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An Outbreak of post-cataract surgery endophthalmitis caused by Pseudomonas aeruginosa

Pinna, Antonio <1963- > and Usai, Donatella and Sechi, Leonardo Antonio and Zanetti, Stefania Anna Lucia and Jesudasan, Nelson C. A. and Thomas, Philip A. and Kaliamurthy, Jayaraman (2009) An Outbreak of post-cataract surgery endophthalmitis caused by Pseudomonas aeruginosa. Ophthalmology, Vol. 116 (12), p. 2321-2326.e4. ISSN 0161-6420. Article.

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DOI: 10.1016/j.ophtha.2009.06.004

Abstract

Objective. Infectious endophthalmitis is among the most serious complications of cataract surgery. Gram-negative bacteria, including Pseudomonas aeruginosa, are responsible for less than 30% of cases; however, their rapidity of infection and virulence often results in poor visual outcome despite prompt antibiotic treatment. The purpose of this study was to investigate an outbreak of post-cataract surgery P. aeruginosa endophthalmitis in India.
Design. Hospital-based case series.
Participants. Twenty patients with acute postoperative endophthalmitis who underwent cataract surgery at one of the peripheral centers of Joseph Eye Hospital, Tiruchirapalli, Tamil Nadu, India, from February 23 to April 2, 2008.
Interventions. Vitreous aspirates and environmental surveillance specimens were inoculated for culture. Antibiotic susceptibility testing was performed by agar diffusion method. Polymerase chain reaction (PCR) with enterobacterial repetitive intergenic consensus (ERIC) primers (ERIC-PCR) was used to establish the clonal relationship between clinical and environmental isolates.
Main Outcome Measures. Post-cataract surgery P. aeruginosa endophthalmitis.
Results. Pseudomonas aeruginosa was isolated from 20 eyes with postoperative endophthalmitis, the phacoemulsifier's internal tubes, the povidone-iodine solution, and the operating theater air-conditioning system. All strains were multidrug-resistant to cefazolin, chloramphenicol, tetracycline, aminoglycosides, and fluoroquinolones; conversely, most of them were susceptible to polymyxin B. Polymerase chain reaction with enterobacterial repetitive intergenic consensus primers disclosed 2 major clusters: six genetically identical clinical isolates shared 94% of similarity with the air-conditioning isolate; 11 other clinical isolates had 88% of similarity with the former strain. Despite the prompt use of intravitreal antibiotics, 10 patients had evisceration or phthisis of the affected eye.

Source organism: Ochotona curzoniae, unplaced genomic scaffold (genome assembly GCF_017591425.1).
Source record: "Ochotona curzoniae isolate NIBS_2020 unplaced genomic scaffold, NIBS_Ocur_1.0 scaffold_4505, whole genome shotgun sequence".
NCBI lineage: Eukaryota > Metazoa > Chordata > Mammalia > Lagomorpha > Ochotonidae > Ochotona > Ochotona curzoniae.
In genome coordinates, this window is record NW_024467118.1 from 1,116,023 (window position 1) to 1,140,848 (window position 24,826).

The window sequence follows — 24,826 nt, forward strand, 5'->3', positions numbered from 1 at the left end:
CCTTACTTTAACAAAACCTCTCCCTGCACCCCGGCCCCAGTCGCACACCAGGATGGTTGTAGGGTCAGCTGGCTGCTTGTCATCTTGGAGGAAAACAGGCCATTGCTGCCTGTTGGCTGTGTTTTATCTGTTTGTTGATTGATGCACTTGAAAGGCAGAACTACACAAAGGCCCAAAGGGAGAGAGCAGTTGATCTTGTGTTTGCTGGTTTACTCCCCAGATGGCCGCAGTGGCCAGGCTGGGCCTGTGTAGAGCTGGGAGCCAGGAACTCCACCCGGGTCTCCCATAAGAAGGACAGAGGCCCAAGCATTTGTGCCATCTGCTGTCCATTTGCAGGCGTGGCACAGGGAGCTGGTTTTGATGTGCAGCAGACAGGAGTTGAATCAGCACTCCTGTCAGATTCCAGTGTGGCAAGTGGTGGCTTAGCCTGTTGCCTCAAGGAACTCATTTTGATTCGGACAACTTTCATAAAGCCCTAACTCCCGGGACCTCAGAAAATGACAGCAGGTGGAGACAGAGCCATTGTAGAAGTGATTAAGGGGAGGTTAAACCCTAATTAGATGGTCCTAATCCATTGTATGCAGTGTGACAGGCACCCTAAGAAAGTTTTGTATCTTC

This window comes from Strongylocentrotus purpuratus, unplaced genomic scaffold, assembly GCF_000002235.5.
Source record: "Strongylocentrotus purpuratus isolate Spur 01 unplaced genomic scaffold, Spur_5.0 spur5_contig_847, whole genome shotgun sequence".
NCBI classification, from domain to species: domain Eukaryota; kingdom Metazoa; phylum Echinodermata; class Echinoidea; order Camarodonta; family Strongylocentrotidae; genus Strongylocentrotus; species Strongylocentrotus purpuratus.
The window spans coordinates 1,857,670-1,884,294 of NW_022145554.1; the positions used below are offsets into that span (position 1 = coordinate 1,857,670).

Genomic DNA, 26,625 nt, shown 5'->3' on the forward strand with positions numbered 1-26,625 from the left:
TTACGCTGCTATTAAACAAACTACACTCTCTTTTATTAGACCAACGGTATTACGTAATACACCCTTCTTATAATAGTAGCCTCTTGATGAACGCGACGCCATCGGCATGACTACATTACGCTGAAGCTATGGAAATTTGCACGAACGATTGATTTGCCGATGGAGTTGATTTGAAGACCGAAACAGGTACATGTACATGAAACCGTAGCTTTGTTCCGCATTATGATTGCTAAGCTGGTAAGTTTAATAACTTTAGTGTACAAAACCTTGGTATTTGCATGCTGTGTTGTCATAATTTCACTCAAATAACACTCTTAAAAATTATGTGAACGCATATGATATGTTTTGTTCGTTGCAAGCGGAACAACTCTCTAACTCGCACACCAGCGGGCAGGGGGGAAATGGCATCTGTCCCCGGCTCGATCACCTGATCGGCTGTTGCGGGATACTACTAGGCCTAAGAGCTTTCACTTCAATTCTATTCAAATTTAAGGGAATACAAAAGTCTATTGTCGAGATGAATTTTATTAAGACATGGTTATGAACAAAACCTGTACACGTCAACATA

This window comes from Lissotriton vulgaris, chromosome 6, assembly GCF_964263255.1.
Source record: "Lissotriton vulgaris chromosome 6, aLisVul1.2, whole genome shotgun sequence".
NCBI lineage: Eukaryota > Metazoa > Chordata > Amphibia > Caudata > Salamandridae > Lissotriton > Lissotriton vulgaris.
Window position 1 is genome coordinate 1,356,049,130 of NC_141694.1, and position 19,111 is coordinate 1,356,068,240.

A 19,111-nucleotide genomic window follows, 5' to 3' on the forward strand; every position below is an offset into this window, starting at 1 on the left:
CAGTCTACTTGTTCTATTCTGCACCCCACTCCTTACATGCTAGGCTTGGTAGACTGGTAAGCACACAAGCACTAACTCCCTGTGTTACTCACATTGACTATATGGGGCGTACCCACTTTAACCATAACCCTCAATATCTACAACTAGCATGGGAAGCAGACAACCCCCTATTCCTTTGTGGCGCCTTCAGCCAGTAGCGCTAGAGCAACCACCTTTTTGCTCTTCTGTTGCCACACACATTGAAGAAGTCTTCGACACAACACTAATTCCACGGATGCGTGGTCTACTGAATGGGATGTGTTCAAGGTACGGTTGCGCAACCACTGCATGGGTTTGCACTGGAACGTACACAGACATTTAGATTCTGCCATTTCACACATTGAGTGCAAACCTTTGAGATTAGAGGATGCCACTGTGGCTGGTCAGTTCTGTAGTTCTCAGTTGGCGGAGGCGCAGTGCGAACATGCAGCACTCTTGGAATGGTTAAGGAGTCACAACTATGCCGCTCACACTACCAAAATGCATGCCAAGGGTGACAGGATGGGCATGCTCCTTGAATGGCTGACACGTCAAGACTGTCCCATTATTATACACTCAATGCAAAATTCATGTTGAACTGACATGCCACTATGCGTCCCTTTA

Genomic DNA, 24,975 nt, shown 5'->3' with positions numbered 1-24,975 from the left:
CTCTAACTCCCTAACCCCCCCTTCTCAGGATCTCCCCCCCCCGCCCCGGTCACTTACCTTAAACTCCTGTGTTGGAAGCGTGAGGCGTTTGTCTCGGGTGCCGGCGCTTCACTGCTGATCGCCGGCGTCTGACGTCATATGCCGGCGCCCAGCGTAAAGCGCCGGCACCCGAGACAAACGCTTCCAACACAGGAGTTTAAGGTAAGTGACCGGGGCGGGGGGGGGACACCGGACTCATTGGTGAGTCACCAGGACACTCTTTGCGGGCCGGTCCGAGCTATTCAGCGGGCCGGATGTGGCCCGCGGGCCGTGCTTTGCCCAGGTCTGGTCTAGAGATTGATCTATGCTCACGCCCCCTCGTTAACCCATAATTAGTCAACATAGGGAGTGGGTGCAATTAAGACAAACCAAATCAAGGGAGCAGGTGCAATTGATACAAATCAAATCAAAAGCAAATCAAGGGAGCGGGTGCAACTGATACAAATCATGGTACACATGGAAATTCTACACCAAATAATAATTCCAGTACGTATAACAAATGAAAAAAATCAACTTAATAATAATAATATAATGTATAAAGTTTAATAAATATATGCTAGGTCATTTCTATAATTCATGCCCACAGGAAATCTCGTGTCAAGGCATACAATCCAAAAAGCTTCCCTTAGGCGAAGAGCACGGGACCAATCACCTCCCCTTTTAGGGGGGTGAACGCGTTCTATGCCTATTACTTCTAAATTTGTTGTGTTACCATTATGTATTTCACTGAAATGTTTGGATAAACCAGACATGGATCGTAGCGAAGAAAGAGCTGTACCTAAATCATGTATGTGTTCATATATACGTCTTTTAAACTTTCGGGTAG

Conclusions. The outcome of cataract surgery-related P. aeruginosa endophthalmitis is poor. The detection of multidrug-resistant isolates is a serious problem, jeopardizing an appropriate choice of treatment. Polymerase chain reaction with enterobacterial repetitive intergenic consensus results strongly suggest that the main source of infection in this outbreak was the contaminated air-conditioning system. Polymerase chain reaction with enterobacterial repetitive intergenic consensus is an inexpensive, fast, reproducible, and discriminatory DNA typing tool for effective epidemiologic surveillance of clinical and environmental isolates of P. aeruginosa.

Item Type:Article
ID Code:3390
Status:Published
Refereed:Yes
Uncontrolled Keywords:Pseudomonas aeruginosa, Gram-negative rod, infection, cataract
Subjects:Area 06 - Scienze mediche > MED/30 Malattie apparato visivo
Area 06 - Scienze mediche > MED/07 Microbiologia e microbiologia clinica
Divisions:001 Università di Sassari > 01 Dipartimenti > Scienze biomediche
001 Università di Sassari > 03 Istituti > Oftalmologia, Otorinolaringoiatria e Urologia
Publisher:Elsevier
ISSN:0161-6420
Copyright Holders:© 2009 American Academy of Ophthalmology
Additional Information:Presented in part as a Scientific Poster at the 2008 Annual Meeting of the European Association for Vision and Eye Research (EVER), October 1–4, 2008, Portoroz (Slovenia).
Deposited On:14 Jan 2010 11:01

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